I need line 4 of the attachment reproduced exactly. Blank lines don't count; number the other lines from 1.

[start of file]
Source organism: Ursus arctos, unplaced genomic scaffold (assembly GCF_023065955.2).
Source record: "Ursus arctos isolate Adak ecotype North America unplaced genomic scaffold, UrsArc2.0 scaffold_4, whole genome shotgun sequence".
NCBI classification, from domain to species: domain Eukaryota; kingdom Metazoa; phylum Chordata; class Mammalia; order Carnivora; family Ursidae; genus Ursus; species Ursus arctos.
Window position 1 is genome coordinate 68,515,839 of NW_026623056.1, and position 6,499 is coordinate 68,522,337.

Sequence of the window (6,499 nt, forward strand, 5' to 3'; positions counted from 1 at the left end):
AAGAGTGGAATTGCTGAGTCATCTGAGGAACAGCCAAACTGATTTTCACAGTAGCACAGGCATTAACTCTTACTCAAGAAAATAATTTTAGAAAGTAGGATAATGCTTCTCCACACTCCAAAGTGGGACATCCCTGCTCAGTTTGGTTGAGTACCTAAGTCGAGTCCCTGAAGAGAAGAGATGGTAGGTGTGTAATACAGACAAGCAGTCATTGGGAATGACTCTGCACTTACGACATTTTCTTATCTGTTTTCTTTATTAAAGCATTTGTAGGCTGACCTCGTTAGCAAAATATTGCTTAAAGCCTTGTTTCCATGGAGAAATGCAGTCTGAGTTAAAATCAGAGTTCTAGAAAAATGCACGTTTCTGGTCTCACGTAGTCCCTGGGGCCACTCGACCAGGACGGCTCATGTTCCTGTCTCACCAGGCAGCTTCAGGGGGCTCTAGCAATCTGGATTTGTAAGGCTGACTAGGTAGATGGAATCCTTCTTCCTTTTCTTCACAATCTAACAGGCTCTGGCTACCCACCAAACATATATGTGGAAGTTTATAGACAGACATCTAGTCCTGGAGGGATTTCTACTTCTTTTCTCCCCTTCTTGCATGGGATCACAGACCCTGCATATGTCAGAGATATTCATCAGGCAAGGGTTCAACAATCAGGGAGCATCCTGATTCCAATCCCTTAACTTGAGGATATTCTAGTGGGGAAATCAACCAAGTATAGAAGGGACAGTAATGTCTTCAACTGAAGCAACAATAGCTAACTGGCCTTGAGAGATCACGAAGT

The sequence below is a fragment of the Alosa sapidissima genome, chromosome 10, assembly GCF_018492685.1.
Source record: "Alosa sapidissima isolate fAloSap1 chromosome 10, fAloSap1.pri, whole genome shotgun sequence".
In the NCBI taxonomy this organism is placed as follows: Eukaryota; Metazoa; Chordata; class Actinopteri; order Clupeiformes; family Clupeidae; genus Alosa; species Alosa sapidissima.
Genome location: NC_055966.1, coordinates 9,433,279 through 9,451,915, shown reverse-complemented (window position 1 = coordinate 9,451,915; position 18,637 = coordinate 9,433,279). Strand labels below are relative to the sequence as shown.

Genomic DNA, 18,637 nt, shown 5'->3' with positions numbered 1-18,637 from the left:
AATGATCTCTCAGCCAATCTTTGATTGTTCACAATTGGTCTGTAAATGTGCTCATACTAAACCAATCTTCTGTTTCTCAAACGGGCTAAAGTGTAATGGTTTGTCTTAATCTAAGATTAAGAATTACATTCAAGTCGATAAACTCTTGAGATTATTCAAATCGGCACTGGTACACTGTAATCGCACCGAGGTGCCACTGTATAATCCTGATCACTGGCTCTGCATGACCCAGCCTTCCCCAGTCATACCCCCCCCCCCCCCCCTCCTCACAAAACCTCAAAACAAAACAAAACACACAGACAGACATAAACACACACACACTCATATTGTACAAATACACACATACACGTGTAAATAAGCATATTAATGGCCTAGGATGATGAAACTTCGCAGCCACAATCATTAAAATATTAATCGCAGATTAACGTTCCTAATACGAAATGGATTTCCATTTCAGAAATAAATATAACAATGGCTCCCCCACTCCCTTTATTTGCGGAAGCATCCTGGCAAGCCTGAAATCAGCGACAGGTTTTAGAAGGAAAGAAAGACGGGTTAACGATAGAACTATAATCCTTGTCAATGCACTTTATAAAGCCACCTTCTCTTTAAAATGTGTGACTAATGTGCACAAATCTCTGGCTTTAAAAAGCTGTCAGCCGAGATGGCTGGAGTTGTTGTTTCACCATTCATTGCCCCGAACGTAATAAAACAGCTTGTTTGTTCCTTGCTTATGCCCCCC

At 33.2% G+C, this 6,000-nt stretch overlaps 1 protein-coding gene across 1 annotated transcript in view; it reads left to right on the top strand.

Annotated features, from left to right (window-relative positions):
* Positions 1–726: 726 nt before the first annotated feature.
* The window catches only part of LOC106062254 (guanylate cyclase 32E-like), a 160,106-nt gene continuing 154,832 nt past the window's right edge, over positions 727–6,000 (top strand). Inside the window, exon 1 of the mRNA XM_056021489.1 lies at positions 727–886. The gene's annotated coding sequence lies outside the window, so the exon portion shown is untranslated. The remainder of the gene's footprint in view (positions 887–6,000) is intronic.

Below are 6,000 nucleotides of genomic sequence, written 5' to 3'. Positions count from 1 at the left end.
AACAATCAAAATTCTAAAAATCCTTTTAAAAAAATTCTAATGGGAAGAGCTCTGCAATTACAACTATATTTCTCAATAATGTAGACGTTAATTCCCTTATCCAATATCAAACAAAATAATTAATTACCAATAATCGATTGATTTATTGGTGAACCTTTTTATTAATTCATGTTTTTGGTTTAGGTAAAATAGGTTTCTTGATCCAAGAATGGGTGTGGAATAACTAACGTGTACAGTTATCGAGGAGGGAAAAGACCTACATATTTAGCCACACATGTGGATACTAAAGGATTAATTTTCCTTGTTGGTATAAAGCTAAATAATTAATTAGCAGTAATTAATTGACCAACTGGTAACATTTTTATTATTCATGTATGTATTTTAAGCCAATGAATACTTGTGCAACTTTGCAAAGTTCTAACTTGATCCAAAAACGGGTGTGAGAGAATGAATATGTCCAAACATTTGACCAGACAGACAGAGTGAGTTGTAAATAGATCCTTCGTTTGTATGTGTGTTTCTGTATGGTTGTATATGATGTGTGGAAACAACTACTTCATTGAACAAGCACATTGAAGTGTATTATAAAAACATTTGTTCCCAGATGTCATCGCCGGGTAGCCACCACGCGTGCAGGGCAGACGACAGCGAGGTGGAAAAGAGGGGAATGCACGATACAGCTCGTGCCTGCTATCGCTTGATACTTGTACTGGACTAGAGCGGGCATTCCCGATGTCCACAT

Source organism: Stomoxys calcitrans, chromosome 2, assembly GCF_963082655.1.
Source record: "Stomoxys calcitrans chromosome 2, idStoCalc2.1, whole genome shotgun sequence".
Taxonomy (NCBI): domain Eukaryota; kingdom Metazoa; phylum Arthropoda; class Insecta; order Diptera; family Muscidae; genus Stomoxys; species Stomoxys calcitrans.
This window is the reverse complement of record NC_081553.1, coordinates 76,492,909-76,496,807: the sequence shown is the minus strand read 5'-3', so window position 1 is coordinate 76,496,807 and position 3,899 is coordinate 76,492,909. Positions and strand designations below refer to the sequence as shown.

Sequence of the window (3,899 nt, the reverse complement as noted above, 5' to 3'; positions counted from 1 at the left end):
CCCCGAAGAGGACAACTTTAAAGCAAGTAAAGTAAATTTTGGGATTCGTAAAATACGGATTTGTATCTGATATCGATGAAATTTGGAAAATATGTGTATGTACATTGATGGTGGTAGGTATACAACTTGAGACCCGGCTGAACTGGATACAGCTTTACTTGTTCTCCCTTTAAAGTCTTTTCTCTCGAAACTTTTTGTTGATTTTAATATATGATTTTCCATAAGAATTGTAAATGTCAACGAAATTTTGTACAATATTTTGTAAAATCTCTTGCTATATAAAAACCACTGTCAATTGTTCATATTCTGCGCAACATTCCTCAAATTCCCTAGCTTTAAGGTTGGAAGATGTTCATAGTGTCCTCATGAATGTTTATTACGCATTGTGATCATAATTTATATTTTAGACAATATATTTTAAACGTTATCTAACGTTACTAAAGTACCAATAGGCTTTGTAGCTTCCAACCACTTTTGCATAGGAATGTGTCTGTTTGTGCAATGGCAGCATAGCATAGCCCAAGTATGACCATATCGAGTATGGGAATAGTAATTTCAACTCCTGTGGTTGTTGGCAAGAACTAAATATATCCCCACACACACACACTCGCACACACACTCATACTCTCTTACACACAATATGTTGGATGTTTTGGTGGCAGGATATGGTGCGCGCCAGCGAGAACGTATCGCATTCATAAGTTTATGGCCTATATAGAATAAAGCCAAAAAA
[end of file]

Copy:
Window position 1 is genome coordinate 68,515,839 of NW_026623056.1, and position 6,499 is coordinate 68,522,337.